Hi there. First let me say, I apologize if you have tried any/all of these ideas before. I taught 6th, 7th, and 8th graders exclusively for many years. What I have written below is what I did with them. I never had the greatest middle school bands in the history of music, but I had pretty good bands filled with kids who loved being in my class, worked hard, and were extremely well behaved. I’ve also made these suggestions to the person who replaced me when I moved across (not up) to the high school, and they have helped her a great deal as she has been finding her “feet”.
Just a couple of thoughts all based on the belief that 1) the number one classroom disruption are students who aren’t engaged and spend large amounts of every rehearsal not participating. Percussionists know all about this. 2) As a teacher, I have to take responsibility for what happens in my classroom. If my students are constantly talking and being disruptive, then I need to do something about it. If what I do doesn’t yield results, then I need to do something different.
The first thing I would suggest is instead of focusing on problems you are having which you have no direct control over, look at the things you do have control over which might be related to the issues you are having.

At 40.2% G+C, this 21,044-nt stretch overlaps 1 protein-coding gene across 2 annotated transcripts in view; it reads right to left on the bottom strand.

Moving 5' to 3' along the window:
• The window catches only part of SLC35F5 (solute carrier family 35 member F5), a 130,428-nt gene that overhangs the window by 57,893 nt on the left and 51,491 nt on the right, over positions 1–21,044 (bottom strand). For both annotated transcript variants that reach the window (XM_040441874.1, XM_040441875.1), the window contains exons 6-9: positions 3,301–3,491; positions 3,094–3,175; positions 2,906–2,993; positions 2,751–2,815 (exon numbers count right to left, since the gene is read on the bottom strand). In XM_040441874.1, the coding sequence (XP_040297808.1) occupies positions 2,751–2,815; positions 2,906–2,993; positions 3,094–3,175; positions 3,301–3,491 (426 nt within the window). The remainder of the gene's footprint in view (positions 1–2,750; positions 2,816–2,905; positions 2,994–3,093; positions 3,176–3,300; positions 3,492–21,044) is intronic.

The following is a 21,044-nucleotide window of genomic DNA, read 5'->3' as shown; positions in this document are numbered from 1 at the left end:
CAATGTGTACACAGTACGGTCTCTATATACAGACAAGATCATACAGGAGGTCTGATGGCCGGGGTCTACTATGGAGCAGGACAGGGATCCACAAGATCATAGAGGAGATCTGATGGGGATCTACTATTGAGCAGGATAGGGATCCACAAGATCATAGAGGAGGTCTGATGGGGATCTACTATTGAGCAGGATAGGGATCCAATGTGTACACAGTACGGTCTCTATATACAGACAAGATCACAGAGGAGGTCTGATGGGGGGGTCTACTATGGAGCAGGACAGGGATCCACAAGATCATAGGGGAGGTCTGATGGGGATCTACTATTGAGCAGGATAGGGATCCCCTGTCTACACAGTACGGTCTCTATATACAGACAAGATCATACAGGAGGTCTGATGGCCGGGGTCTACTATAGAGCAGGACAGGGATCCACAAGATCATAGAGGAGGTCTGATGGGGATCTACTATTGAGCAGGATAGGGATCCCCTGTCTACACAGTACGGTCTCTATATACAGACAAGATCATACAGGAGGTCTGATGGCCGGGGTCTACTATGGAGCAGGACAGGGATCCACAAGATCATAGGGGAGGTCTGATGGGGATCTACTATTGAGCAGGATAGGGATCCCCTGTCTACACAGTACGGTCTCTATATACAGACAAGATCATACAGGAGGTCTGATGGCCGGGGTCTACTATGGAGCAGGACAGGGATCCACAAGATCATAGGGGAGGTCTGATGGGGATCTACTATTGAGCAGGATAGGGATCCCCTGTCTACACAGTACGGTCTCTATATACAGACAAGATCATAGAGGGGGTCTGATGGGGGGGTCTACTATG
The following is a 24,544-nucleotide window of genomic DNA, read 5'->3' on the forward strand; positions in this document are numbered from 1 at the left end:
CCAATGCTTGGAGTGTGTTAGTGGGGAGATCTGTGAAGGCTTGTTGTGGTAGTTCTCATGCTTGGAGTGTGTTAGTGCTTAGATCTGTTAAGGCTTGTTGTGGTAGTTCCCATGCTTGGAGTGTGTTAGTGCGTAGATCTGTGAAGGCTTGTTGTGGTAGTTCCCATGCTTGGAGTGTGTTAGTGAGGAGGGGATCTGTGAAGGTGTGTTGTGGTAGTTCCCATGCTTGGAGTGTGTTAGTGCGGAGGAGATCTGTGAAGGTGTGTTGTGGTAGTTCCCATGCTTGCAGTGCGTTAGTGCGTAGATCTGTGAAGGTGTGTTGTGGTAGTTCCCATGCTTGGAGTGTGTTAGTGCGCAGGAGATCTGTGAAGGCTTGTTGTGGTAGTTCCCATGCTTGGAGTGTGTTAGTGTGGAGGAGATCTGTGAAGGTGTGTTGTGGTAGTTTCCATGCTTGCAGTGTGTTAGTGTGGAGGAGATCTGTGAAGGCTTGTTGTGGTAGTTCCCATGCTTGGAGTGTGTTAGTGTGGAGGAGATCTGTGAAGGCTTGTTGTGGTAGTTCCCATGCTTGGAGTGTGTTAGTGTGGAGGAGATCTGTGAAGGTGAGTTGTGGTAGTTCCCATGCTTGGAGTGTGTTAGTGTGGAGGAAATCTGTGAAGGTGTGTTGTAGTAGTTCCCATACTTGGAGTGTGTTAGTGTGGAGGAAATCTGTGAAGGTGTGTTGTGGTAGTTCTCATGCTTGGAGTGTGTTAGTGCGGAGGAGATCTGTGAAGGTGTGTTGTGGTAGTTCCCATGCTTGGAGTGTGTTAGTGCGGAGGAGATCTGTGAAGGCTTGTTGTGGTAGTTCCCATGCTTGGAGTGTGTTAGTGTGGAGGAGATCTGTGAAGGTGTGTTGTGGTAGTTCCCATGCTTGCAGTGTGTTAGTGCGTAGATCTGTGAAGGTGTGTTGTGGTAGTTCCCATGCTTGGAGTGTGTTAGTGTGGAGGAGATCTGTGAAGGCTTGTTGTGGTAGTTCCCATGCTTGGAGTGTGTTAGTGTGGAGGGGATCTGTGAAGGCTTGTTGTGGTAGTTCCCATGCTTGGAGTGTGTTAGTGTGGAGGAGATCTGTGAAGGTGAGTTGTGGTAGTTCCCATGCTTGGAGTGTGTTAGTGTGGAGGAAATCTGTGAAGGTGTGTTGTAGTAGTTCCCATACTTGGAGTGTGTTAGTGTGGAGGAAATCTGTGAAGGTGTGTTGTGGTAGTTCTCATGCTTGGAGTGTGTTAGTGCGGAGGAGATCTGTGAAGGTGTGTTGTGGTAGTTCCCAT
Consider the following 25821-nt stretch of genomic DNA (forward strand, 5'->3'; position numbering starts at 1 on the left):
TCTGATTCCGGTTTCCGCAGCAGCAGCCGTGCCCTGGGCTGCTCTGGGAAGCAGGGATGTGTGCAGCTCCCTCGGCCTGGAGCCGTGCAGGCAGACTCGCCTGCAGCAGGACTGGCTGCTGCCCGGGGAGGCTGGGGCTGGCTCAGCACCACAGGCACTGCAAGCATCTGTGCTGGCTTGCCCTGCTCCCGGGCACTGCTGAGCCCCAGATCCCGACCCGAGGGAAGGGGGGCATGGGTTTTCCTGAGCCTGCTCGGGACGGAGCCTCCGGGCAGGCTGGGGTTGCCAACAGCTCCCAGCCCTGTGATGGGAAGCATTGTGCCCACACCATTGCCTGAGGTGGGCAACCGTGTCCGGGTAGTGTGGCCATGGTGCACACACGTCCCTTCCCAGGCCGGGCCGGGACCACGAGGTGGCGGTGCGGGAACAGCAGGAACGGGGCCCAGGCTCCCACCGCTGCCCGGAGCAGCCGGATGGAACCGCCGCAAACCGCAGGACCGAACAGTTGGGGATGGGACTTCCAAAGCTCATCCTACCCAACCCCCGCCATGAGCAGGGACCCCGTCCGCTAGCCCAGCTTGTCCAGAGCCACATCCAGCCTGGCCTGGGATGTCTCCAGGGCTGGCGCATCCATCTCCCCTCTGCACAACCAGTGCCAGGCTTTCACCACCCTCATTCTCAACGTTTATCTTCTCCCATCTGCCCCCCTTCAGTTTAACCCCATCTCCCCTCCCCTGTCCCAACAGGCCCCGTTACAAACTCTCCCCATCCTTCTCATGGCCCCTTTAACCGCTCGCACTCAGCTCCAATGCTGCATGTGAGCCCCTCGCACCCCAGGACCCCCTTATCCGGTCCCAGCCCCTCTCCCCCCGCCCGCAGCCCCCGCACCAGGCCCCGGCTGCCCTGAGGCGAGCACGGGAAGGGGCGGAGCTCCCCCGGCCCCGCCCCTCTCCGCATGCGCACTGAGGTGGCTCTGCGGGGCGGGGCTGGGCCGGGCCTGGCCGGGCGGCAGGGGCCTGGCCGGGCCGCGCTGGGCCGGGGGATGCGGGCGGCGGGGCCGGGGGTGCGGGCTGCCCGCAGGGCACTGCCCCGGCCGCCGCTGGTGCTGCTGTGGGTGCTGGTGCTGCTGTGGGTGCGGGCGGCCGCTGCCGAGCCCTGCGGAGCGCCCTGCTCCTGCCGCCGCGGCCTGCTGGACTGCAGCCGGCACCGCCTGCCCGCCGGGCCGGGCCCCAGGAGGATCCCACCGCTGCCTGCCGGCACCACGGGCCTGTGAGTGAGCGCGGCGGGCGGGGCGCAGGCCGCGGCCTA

For example, any time I talk with a director who has “talking problems”, and have an opportunity to watch them teach, 100% have also had pacing problems. There is way too much time where the students in general are listening instead of doing. The goal should be to keep the kids playing for 100% of rehearsal. We won’t ever get there, but that is what we should shoot for.
When I was teaching that age group I personally utilize a “warm-up” system that essentially turned 30-40% of our rehearsal time into unison studies related to the literature. Hard rhythmic figure? Have all the kids clap and count it and play it across a scale, or the circle of 4ths, or on a unison note. Flutes having problems with a technical passage? Write it out for everyone. Now who cares if you need to spend 10 minutes on that dang B major sixteenth note thing. Everyone is participating, learning and improving, and probably not talking. They are also learning everything that is happening in the music, which helps their listening later on.